The recovery since then, tentative in May, stronger in June and July, owed everything to the easing of restrictions and the re-opening of the economy. August should be fine as far as monthly GDP is concerned, helped by the success of the chancellor’s Eat Out to Help Out scheme, which has now given way, oddly, to “go home early to stay safe”.

The economy should also have continued to grow this month, despite the latest announcements, and a small slippage in the “flash” estimate of the closely watched purchasing managers’ index. One reason for September’s growth should be the return of schools. School closures had a big negative effect on measured GDP in the second quarter. I do not want to upset any parents tearing their hair out trying to understand their children’s schoolwork and attempting to teach it but home tutoring does not count towards GDP. Neither does housework.

The factors that helped push GDP down by a record-breaking 20% in the second quarter, including a large fall in measured educational output, will have reversed themselves. We remain on course for a big jump in GDP in the third quarter. By my calculations, GDP at the end of September – the monthly GDP figure for the month – will be around 5% lower than in February, before Covid-19 hit the economy. This would leave a crucial last lap to be completed before the economy got back to where it was before the crisis hit, in GDP if not in employment and how it feels for many businesses.

This is what makes the new restrictions, and the messaging around them, so concerning, and so unfortunately timed. The latest consumer confidence index from GfK, released on Friday, showed a small improvement to a historically still weak -25, continuing its recovery from the April low point. People remained very gloomy about the economy, though less than they were, and slightly more willing to make major purchases. The survey was carried out before the latest announcements.

Another positive sign was from the Recruitment and Employment Confederation (REC), which reported 129,000 new job adverts in the period September 14-20, the highest weekly total since lockdown. Again this came before the new measures.

It is the fourth quarter we have to worry about and, as I say, it is not the measures themselves but their impact on confidence that matters. The new restrictions will reduce monthly GDP by a mere 0.2 percentage points, according to Oxford Economics, but beyond that “are likely to damage sentiment and encourage more consumer caution”.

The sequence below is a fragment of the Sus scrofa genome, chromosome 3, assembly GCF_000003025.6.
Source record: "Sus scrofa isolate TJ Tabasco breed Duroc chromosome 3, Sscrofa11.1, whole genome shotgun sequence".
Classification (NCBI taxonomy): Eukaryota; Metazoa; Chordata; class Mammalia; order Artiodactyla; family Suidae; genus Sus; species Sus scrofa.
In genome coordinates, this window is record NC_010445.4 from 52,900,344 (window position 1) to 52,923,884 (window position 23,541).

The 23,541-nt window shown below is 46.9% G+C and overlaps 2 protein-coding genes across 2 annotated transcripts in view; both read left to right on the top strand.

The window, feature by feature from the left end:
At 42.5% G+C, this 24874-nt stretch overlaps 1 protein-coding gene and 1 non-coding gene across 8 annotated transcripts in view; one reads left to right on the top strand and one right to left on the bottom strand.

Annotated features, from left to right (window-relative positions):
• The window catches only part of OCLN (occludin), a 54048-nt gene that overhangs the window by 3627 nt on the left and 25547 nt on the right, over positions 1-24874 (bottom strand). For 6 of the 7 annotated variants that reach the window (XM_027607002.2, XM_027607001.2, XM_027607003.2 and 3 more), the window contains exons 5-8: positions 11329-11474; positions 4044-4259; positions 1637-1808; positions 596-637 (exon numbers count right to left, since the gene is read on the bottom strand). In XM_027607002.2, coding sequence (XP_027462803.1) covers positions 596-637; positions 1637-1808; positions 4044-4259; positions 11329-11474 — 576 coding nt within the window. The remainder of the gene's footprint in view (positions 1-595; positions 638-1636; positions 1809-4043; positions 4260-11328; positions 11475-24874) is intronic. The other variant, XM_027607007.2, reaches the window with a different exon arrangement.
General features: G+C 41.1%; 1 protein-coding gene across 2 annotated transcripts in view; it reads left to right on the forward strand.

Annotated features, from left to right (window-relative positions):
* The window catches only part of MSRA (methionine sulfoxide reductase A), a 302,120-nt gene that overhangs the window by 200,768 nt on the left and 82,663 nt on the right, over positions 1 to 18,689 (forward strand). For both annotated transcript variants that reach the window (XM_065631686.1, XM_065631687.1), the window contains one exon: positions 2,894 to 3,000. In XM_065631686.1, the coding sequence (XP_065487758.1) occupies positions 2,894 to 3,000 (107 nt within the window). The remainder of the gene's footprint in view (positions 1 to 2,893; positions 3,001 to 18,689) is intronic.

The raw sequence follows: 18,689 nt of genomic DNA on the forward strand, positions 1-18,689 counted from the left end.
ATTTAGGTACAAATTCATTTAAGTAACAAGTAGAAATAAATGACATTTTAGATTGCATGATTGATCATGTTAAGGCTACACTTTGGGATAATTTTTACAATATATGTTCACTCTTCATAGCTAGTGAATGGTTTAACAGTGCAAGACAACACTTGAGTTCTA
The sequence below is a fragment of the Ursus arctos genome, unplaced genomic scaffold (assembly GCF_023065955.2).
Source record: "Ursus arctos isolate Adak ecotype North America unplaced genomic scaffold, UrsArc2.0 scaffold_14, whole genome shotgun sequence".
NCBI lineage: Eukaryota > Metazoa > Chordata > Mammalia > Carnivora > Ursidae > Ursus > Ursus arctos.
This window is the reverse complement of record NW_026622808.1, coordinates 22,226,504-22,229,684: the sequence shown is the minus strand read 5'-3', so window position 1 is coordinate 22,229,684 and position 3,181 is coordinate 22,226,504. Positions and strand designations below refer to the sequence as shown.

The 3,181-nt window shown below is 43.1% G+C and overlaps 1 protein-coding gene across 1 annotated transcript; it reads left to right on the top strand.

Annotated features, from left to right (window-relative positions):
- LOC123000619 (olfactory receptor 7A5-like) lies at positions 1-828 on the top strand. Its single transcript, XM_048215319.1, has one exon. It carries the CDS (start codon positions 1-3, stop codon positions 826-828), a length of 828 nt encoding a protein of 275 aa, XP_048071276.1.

GfK, which prepares the consumer confidence index, asks of the modest improvement in recent months: “Can this fragile improvement last, or is it about to come to a grinding halt?”

The last lap of recovery to pre-Covid level of GDP has suddenly become more uphill. Robert Wood of Bank of America, having expected some growth in the next two quarters now predicts stagnation.

Capital Economics, warning that “these new restrictions will set back the economic recovery” also predicts a flat fourth quarter. Economists at ING, the bank, think the rot will set in with the October monthly GDP figures, which are likely to show a fall. Further measures, including the two-week “circuit break” which has been talked of, could turn that fall into a large one.

So is it time to give up on the recovery and accept that the economy will limp into next year, still smaller than it was, until there is better news, or a vaccine, or both, in the spring?

That is now becoming the consensus view, though I have not quite given up yet. If the trajectory of new cases and deaths follows anything like the path described by the government’s chief scientific and medical advisers a few days ago, then the next few months do indeed look difficult. We can hope that it is not so bad, though the government did not give us a lot of reason for any such optimism.